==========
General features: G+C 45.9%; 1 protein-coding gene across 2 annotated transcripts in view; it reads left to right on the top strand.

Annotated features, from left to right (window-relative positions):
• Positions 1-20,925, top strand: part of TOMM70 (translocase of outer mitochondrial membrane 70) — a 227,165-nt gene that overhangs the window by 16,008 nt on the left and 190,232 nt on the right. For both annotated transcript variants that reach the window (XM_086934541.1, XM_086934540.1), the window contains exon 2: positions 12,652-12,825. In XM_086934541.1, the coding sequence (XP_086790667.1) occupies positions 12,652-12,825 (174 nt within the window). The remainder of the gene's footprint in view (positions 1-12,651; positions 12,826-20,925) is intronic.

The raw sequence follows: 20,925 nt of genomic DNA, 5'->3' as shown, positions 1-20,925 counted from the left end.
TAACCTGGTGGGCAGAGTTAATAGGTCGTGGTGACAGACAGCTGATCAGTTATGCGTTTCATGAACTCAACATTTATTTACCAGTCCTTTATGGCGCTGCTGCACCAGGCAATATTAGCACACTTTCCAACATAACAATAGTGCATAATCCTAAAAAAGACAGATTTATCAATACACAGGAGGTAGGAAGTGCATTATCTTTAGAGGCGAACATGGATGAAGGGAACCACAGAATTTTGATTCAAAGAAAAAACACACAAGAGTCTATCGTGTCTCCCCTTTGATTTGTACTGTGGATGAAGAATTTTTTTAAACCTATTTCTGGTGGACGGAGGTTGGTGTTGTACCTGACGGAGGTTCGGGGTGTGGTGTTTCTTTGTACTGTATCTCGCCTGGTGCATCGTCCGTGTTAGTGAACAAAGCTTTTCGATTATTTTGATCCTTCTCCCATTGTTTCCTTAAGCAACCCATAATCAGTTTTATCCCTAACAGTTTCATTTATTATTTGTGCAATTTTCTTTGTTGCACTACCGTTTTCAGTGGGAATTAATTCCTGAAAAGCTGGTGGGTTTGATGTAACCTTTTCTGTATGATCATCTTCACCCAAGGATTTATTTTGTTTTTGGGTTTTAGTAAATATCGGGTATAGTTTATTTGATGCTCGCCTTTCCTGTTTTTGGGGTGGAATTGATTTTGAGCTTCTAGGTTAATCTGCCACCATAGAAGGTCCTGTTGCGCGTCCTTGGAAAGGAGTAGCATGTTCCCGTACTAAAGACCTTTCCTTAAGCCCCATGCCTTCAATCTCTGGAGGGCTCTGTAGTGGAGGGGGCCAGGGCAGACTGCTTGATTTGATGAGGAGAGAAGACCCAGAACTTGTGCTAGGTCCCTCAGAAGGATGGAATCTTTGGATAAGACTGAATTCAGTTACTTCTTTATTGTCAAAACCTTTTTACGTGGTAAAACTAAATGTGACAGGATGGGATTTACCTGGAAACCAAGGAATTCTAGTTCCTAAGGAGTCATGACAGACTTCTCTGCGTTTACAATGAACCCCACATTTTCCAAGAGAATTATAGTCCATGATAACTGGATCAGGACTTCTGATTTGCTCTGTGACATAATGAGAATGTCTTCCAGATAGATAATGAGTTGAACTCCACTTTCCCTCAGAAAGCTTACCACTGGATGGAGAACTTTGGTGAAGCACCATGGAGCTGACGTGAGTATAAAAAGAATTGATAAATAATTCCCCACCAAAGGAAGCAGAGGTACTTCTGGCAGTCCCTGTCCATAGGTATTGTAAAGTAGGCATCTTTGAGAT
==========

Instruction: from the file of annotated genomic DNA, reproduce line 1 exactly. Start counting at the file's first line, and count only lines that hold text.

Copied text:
General features: G+C 45.9%; 1 protein-coding gene across 2 annotated transcripts in view; it reads left to right on the top strand.